Zuma: Succession debate hasty

2009-09-21 22:10

Midrand - President Jacob Zuma on Monday criticised attempts to open the 2012 succession debate as "ill-conceived and premature".

Speaking at the Congress of SA Trade Unions' 10th National Congress, Zuma said the ANC's top brass decided on Friday to develop a code of conduct for lobbying ahead of the electoral conference in 2012.

"We cannot deviate and divert our minds from delivery and think about who will be what in 2012, that's opportunistic," Zuma told delegates in Midrand.

He said it was "high time" to have a code of conduct to guide the process of electing leadership.

"The promotion of a succession debate so prematurely is a mischievous diversion and it must be avoided at all costs," he said.

This was after the ANC Youth League as well as some alliance partners commented on the 2012 ANC leadership contest.

Zuma defends planning ministry

Zuma defended government policy, including the creation of the much-maligned planning ministry under Trevor Manuel.

Delegates agreed at an alliance summit in October 2008 that there was a need for a high-level planning and monitoring capacity in government.

Zuma said it was in line with this that he set up a planning commission in the presidency that would have "the power to align the work of all government departments and organs of state to government's developmental agenda".

He said the ANC would now comment on the green papers produced by Manuel and Collins Chabane, the minister in the presidency for performance monitoring and evaluation, and Cosatu would be allowed to do the same.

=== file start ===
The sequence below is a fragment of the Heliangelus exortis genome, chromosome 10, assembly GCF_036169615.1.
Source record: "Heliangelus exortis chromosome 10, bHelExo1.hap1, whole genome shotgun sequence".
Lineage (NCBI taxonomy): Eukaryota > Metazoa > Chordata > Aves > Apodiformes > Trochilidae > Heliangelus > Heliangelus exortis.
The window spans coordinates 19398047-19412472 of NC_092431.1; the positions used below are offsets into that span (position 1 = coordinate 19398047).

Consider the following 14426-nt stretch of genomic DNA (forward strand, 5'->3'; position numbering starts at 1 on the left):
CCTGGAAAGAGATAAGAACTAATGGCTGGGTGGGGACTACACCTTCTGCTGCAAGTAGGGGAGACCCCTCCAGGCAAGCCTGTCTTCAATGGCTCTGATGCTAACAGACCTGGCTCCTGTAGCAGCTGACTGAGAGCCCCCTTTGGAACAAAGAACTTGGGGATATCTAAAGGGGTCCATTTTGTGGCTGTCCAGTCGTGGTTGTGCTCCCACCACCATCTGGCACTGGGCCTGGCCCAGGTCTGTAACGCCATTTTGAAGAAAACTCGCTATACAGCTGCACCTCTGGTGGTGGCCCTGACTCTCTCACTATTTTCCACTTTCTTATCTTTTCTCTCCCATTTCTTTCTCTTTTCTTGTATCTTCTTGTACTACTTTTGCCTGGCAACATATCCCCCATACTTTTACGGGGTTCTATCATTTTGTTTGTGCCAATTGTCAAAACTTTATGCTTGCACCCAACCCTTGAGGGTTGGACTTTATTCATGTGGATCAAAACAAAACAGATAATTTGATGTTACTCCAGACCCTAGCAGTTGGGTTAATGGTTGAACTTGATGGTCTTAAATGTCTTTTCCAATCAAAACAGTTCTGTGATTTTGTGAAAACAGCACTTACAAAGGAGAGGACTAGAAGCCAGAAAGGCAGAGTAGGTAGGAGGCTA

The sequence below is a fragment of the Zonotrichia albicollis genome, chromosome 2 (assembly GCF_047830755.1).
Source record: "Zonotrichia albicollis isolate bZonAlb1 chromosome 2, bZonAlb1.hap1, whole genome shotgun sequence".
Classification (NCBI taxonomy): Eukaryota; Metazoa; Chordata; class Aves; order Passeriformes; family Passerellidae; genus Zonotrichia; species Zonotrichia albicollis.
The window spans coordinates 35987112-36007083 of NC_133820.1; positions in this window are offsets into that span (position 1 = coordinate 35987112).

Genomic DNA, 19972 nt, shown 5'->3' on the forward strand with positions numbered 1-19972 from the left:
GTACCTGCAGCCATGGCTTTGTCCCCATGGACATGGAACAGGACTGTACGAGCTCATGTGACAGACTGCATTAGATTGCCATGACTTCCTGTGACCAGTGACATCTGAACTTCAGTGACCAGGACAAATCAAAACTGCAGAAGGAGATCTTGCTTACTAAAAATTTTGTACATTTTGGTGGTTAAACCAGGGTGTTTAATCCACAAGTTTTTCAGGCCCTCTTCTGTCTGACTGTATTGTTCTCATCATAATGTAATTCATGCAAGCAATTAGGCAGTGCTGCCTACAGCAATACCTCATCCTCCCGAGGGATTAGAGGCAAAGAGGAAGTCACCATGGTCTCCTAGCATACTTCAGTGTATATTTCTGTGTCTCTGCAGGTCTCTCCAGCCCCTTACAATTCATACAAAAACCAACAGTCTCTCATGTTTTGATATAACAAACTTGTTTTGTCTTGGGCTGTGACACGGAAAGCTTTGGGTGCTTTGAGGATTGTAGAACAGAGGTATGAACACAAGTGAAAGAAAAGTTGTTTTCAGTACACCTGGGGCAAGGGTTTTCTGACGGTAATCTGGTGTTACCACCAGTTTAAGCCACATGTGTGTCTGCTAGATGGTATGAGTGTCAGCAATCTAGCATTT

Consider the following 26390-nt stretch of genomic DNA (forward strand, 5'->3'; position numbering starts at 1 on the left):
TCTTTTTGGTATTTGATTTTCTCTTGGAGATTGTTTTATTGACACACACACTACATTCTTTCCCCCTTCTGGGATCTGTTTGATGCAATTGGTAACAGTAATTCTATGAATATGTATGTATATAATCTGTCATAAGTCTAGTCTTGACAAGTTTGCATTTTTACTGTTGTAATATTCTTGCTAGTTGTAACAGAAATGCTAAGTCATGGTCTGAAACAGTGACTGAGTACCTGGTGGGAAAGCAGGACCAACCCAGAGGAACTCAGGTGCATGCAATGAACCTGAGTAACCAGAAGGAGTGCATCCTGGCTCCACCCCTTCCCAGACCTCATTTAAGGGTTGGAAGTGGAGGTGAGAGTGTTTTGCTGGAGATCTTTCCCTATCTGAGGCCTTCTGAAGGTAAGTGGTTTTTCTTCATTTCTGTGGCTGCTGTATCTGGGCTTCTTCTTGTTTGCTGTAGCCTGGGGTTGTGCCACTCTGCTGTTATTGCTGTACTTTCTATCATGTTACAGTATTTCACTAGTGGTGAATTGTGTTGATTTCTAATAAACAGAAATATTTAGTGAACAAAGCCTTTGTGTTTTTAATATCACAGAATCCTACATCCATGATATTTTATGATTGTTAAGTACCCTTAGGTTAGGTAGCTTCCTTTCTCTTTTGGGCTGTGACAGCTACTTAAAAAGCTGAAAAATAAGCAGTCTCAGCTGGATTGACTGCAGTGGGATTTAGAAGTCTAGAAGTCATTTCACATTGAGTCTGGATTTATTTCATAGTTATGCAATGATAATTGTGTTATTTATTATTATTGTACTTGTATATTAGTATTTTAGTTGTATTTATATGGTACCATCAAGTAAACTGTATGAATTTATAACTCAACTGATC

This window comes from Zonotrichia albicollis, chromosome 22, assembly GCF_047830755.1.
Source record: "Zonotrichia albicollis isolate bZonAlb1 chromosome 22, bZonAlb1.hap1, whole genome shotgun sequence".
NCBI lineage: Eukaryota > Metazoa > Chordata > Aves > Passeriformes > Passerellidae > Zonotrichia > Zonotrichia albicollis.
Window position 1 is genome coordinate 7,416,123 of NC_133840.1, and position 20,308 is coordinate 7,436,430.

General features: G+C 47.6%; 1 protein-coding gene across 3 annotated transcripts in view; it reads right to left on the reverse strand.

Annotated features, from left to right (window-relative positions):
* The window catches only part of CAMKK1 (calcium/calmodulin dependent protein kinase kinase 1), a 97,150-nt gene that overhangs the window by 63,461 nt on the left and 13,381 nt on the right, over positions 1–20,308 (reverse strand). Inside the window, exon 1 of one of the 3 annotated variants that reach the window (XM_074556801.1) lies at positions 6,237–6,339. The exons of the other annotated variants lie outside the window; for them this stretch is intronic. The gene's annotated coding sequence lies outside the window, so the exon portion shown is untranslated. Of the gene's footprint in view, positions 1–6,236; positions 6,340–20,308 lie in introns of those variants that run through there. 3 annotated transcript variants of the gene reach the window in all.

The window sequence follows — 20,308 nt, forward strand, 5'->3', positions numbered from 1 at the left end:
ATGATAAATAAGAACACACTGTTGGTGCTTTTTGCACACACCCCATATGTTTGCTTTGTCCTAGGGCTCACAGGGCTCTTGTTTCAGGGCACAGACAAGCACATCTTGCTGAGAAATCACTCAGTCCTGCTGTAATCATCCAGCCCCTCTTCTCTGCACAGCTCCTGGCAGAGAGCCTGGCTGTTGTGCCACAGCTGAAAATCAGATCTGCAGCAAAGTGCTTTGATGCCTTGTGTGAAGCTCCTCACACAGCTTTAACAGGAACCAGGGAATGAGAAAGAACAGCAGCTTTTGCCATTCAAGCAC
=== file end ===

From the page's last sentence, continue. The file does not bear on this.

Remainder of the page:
De-unionising SANDF

He also referred to the recent strike by members of the SA National Defence Force, saying the ruling party's highest decision-making body had decided to de-unionise the military.

"We strongly believe that this is a matter of national security," he said.

Cosatu had come out in support of union representation for the SANDF. Earlier on Monday, Cosatu president Sidumo Dlamini called on government to rethink its decision to de-unionise.

Zuma said the ruling party leadership supported the establishment of a military services commission.

It was critical that the conditions of the soldiers improved and that they should belong to an association which would help them to solve problems.

However, it was problematic when soldiers belonged to a union with the right to strike.

Delegates at the congress also expressed different views on de-unionising the military.

Bringing the country to a standstill

Dlamini warned government on labour brokering, saying Cosatu would bring the country to a standstill if they were not banned.

Zuma was tight-lipped on this issue in his address.

"We want to see equal commitment by government to ban labour brokers and not to regulate them," he said.

"If this does not happen, Cosatu will indeed bring the country to a standstill on this matter."

Labour brokering and contract work was on the minds of many Cosatu delegates at the congress.

A delegation from the Eastern Cape said they expected work to be done on ensuring that labour brokering and contract work was banned by the government.